Q&A With Seth Priebatsch, Chief Ninja (Read: CEO) Of SCVNGR

If you haven't yet heard Seth Priebatsch, chief ninja of SCVNGR — a mobile company looking to gamify the world — address a conference audience, you're in for a treat. It's something that I and about 20,000 of my closest friends and colleagues were fortunate to experience at SXSW this year, and for those of you attending Forrester's Marketing Forum next week, you'll see why the pleasure was all ours. 

For a taste of Seth's personality, you need look no further than his bio ("An avid supporter of blood drives, Seth consistently donates plasma for use in large-screen televisions.") For a glimpse at what he'll be talking about at the forum, check out the description for his session "The Perils Of "Wait-And-See" Marketing Strategy: Five "Future" Trends For The Present." 

Lest you fear that he'll be all jokes and pie-in-the-sky outlooks, I've asked Seth a few questions about what "gamification" means and what potential there is for growth in the location-based marketing arena. You'll see from his answers that while he's obviously a future-thinker, he's also a practical-talker. 

Here's a taste of what you can expect in San Francisco next week:

MP: Your bio says you want to add the “game layer on top of the world.”  How would you describe that “game layer”?  What are the essential elements of game philosophy or mechanics that you’re hoping to build onto the world?

SP: Yes, at SCVNGR we’re determined to build the game layer on top of the world. We think the last decade was the decade of social, and the next decade will be the decade of games — the decade when the game layer is built.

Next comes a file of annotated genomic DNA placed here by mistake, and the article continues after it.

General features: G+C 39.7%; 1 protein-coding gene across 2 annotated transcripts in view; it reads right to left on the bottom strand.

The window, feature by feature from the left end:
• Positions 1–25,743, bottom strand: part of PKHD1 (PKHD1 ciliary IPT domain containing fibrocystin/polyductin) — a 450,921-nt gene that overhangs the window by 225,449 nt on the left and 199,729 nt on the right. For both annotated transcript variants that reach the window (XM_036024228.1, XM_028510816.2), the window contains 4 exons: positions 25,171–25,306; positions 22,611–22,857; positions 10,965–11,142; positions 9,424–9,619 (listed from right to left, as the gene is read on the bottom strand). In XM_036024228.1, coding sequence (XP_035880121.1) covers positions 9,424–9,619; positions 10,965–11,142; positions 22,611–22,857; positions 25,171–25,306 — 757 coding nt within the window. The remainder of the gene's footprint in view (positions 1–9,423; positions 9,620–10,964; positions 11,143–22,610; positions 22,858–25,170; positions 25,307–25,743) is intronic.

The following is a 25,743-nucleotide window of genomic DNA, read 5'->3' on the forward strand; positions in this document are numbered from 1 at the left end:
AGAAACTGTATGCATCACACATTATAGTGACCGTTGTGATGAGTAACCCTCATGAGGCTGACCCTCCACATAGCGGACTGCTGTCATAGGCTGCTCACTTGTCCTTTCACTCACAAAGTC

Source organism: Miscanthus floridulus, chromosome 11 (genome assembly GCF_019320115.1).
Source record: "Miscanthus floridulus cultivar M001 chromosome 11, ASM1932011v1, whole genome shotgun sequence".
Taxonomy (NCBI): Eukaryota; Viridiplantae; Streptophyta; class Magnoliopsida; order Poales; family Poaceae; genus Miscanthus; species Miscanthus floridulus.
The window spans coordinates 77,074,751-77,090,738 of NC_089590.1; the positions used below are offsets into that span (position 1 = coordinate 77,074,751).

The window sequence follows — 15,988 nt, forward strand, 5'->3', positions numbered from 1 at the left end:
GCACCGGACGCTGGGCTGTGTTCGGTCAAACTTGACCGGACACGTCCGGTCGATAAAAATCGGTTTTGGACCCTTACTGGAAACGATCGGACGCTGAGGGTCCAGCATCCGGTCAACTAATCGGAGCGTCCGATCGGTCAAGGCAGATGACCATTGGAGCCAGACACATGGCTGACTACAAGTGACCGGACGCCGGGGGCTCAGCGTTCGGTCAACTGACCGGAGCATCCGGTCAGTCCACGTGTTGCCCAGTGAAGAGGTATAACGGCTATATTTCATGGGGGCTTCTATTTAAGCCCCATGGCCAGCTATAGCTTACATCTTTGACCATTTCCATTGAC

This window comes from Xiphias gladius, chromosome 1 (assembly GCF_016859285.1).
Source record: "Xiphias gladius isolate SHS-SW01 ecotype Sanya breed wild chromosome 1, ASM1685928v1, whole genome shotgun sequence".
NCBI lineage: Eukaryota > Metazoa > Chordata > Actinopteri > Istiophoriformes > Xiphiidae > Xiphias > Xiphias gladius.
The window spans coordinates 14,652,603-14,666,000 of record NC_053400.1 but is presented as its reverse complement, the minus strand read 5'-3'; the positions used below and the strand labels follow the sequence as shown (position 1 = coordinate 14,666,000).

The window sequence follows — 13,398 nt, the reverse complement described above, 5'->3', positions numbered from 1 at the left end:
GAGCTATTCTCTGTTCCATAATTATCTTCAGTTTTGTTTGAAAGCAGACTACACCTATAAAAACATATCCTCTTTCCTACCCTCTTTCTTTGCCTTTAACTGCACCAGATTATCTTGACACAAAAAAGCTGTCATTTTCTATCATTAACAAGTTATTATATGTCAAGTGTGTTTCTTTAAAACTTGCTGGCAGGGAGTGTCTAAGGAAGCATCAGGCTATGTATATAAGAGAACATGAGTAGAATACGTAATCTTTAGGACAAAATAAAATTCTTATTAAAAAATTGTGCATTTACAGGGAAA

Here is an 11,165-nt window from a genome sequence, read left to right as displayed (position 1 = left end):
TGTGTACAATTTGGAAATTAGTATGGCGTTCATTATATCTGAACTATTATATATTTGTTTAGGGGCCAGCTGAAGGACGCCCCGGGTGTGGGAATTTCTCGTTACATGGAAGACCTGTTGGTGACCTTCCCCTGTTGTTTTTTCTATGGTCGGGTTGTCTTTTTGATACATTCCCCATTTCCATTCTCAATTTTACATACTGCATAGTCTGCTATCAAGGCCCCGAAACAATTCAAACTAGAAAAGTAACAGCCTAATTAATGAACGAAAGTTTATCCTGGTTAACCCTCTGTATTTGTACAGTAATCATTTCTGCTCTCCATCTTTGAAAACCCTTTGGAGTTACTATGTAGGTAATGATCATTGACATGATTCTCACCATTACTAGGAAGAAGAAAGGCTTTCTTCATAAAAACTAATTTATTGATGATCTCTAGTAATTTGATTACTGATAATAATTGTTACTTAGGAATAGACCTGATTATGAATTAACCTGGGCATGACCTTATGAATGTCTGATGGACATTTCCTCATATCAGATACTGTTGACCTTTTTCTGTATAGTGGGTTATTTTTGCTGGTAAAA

So, what is the game layer? The game layer is the next decade of human technological interaction. It's when the game dynamics that influence our behavior in virtual worlds are brought into the real world. When game dynamics begin to influence our real lives — where we go, what we do there, and how we do it.

How do we build it? Well, the tools that we use to build the game layer are the game dynamics themselves. At SCVNGR, we have a deck of around 50 different game mechanics that we mix and match to add gaming elements to the real world, but we like to joke that with seven game dynamics you can pretty much get anyone to do anything. Here are three of our favorites:

The Appointment Dynamic is when a player must return to a place at a specific time to take some action and get a reward. A great example is happy hour. Go to a bar early, buy a drink, and get a discount.

Communal Discovery is when an entire community works together to solve a problem. FarmVille uses this game dynamic with co-op farming.

The Progression Dynamic is when a player’s success is displayed in real time and improved gradually by passing through different levels. Think of this one like a progression bar.

MP: How does your platform enable unique experiences between marketers and consumers?